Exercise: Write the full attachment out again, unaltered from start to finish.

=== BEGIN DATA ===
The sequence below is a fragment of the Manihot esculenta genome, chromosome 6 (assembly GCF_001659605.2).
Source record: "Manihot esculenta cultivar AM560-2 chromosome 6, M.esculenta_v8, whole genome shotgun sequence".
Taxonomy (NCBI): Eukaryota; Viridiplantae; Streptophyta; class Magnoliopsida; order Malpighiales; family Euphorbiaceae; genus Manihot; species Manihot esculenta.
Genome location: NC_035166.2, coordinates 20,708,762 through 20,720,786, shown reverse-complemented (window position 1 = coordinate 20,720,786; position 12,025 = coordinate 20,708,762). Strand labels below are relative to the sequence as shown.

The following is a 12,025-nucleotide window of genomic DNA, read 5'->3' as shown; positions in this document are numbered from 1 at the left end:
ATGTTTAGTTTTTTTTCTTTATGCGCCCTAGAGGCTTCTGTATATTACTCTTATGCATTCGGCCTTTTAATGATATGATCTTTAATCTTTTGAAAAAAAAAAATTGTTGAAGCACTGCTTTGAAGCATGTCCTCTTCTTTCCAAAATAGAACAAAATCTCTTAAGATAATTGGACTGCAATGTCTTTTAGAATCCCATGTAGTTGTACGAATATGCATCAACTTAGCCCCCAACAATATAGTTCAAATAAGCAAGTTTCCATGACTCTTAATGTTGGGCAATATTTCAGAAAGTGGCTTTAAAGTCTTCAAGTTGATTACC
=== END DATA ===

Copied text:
The sequence below is a fragment of the Manihot esculenta genome, chromosome 6 (assembly GCF_001659605.2).
Source record: "Manihot esculenta cultivar AM560-2 chromosome 6, M.esculenta_v8, whole genome shotgun sequence".
Taxonomy (NCBI): Eukaryota; Viridiplantae; Streptophyta; class Magnoliopsida; order Malpighiales; family Euphorbiaceae; genus Manihot; species Manihot esculenta.
Genome location: NC_035166.2, coordinates 20,708,762 through 20,720,786, shown reverse-complemented (window position 1 = coordinate 20,720,786; position 12,025 = coordinate 20,708,762). Strand labels below are relative to the sequence as shown.

The following is a 12,025-nucleotide window of genomic DNA, read 5'->3' as shown; positions in this document are numbered from 1 at the left end:
ATGTTTAGTTTTTTTTCTTTATGCGCCCTAGAGGCTTCTGTATATTACTCTTATGCATTCGGCCTTTTAATGATATGATCTTTAATCTTTTGAAAAAAAAAAATTGTTGAAGCACTGCTTTGAAGCATGTCCTCTTCTTTCCAAAATAGAACAAAATCTCTTAAGATAATTGGACTGCAATGTCTTTTAGAATCCCATGTAGTTGTACGAATATGCATCAACTTAGCCCCCAACAATATAGTTCAAATAAGCAAGTTTCCATGACTCTTAATGTTGGGCAATATTTCAGAAAGTGGCTTTAAAGTCTTCAAGTTGATTACC